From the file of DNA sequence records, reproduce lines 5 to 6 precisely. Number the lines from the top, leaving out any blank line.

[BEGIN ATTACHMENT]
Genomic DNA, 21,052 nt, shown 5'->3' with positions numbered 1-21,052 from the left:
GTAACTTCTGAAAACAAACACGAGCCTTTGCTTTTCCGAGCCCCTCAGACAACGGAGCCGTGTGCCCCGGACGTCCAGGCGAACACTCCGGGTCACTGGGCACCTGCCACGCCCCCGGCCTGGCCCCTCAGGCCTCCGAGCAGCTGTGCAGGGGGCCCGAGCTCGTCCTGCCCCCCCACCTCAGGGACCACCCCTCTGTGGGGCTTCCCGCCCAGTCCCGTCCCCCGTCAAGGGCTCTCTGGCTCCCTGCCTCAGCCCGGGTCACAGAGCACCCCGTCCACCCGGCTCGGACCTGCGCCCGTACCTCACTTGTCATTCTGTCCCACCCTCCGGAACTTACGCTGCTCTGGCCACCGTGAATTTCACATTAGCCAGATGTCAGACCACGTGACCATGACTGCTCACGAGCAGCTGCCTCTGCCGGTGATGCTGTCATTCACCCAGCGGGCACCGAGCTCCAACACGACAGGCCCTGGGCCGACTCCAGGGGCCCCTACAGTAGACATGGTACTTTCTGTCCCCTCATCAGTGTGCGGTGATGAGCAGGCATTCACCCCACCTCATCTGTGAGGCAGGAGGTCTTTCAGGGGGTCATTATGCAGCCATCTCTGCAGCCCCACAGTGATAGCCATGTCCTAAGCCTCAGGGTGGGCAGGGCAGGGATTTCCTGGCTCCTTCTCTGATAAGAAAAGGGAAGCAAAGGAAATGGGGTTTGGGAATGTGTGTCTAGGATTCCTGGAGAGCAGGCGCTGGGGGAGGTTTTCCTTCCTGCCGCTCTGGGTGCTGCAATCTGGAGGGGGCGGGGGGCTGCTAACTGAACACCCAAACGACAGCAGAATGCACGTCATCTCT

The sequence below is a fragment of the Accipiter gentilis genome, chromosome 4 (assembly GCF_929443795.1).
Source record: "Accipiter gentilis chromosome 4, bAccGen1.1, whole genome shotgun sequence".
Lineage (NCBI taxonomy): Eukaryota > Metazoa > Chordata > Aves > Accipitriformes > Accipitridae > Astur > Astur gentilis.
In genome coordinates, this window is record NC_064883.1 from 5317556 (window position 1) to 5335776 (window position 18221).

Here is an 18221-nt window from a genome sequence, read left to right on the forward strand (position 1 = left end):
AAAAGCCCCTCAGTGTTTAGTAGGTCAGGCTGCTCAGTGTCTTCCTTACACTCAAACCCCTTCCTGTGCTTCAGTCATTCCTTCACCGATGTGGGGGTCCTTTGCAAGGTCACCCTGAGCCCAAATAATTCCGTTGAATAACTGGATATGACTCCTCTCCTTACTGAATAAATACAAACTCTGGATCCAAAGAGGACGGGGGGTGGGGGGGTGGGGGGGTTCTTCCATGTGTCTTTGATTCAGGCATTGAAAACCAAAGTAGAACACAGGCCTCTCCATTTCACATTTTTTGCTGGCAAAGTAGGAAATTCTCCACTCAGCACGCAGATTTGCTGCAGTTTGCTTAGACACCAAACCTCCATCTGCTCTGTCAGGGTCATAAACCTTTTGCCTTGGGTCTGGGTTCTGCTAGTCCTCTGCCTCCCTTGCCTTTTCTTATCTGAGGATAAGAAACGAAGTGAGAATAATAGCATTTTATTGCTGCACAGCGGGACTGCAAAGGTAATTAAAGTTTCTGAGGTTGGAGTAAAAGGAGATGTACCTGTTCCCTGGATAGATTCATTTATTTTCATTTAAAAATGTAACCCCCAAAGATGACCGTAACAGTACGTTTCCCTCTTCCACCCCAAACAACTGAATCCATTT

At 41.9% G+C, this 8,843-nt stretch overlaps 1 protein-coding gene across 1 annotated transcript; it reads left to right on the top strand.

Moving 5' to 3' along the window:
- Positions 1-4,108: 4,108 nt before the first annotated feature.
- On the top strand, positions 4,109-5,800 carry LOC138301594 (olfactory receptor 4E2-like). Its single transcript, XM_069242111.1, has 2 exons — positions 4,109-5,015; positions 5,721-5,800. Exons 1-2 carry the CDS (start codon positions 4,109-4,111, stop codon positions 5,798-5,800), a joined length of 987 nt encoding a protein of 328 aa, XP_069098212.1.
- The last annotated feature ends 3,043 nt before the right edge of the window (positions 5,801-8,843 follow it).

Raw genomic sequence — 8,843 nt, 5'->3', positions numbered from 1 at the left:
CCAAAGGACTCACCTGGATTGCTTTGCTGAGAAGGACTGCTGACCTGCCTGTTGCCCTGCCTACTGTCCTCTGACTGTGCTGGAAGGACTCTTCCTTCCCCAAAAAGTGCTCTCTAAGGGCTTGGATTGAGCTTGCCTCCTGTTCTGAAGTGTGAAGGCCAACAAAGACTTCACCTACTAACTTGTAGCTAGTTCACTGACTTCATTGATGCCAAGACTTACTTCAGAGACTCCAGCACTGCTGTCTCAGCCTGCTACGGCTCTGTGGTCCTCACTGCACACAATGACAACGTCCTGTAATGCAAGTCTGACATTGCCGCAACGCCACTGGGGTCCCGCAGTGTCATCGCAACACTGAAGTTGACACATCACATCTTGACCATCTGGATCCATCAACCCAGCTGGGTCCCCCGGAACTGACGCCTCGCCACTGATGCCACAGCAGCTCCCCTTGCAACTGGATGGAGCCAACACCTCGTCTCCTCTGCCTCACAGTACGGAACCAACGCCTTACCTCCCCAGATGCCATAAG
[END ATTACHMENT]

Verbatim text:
Lineage (NCBI taxonomy): Eukaryota > Metazoa > Chordata > Aves > Accipitriformes > Accipitridae > Astur > Astur gentilis.
In genome coordinates, this window is record NC_064883.1 from 5317556 (window position 1) to 5335776 (window position 18221).